It’s purely a coincidence that I started drinking around then.


Then I quit smoking.


And stopped eating food, saving my calories for drinking instead.

Mole. Mole.

I tried to beat back the eating disorder and get sober at the same time.

Whack! Whack!

But was asking too much of myself at once. I couldn’t keep it up and started drinking again.


Three and a half years ago I got sober.


And stopped eating again.


And started exercising 2-3 hours a day.


Then I got pregnant and had to seriously knock that shit off.


My arms are exhausted.  I don’t want to play this game anymore.

First Things First?

Around the rooms, this is known as “Whack-a-Mole”. You take care of one problem, and another pops up.  I have often heard the advice – work on what’s killing you fastest.  But food and alcohol are tangled up together for me, in that they both try to solve the same problem –anxiety.

The first time I went into a recovery group and was reading the Big Book, I kept saying to my sponsor, “Oh, I totally relate to that.  Only about food…”  It happened so many times, she eventually said to me, “You know, I don’t know that alcohol is your real problem.  I think it’s food.”

My reaction was twofold:

  1.  No shit, Sherlock.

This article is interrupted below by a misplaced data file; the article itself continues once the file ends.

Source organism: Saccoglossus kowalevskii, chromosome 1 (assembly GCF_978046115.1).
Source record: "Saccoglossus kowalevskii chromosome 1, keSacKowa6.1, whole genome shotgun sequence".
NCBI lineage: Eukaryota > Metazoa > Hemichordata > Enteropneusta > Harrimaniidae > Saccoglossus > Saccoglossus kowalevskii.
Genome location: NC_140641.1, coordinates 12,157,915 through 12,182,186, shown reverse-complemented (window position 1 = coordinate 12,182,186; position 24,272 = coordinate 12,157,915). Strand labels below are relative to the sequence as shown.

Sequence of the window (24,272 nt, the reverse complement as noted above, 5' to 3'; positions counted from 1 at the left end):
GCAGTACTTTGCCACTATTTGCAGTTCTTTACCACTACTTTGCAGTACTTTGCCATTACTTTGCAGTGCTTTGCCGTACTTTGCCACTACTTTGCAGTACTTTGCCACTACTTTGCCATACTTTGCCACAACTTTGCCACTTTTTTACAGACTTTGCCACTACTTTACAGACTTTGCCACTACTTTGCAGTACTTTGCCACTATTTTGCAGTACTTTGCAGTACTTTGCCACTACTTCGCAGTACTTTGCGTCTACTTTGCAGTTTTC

2.  Yippee!  That means I can go DRINK!
But I’m not overly excited about it…

And that’s exactly what I did. For the next five years.  It didn’t occur to me that I was using alcohol in the same way I had used dieting in the past – as a numbing device.  But because I tended to bounce back and forth between the two, it didn’t make sense to me that BOTH could be a problem until much later.

Coping mechanisms

I don’t know why I seem to ping-pong between the two.  I can’t seem to find a point of total balance. There is something in me that is overwhelmed by the daily minor messes of life. I feel too much and it’s embarrassing. I realize this sounds either terribly angsty or depressed. If it’s angst, I should just get over it, grow up, slap a smile on my face and get on with it. And that’s generally what I do every day.

If it’s depression, I ought to take meds for that. And that’s also what I do every day. In addition, I am active, take vitamins, meditate, and do the things I am supposed to do. But somehow there is something in me that wants to check. The fuck. Out. It’s not that I want to die. Not at all.  I just want a break, to not feel. That is probably the thing I miss the most that my addictions gave me – the numbness.

It also has something to do with reinvention. I have this image in my head of someone poised and cool, who doesn’t sweat the small stuff. Who doesn’t talk too much or too loudly, and isn’t weird.  I thought I could starve the loudness out of myself. If I made myself small enough, and sharp enough, then all my excess would be gone. I wouldn’t have these squishy emotions that can’t be contained. And with alcohol, I could feel like the confident easygoing girl in public. And make her disappear alone at night.

The problem with these coping mechanisms is that they eventually stop working.  I kept drinking more or eating less to try to get that old feeling back, long past the point where it stopped working.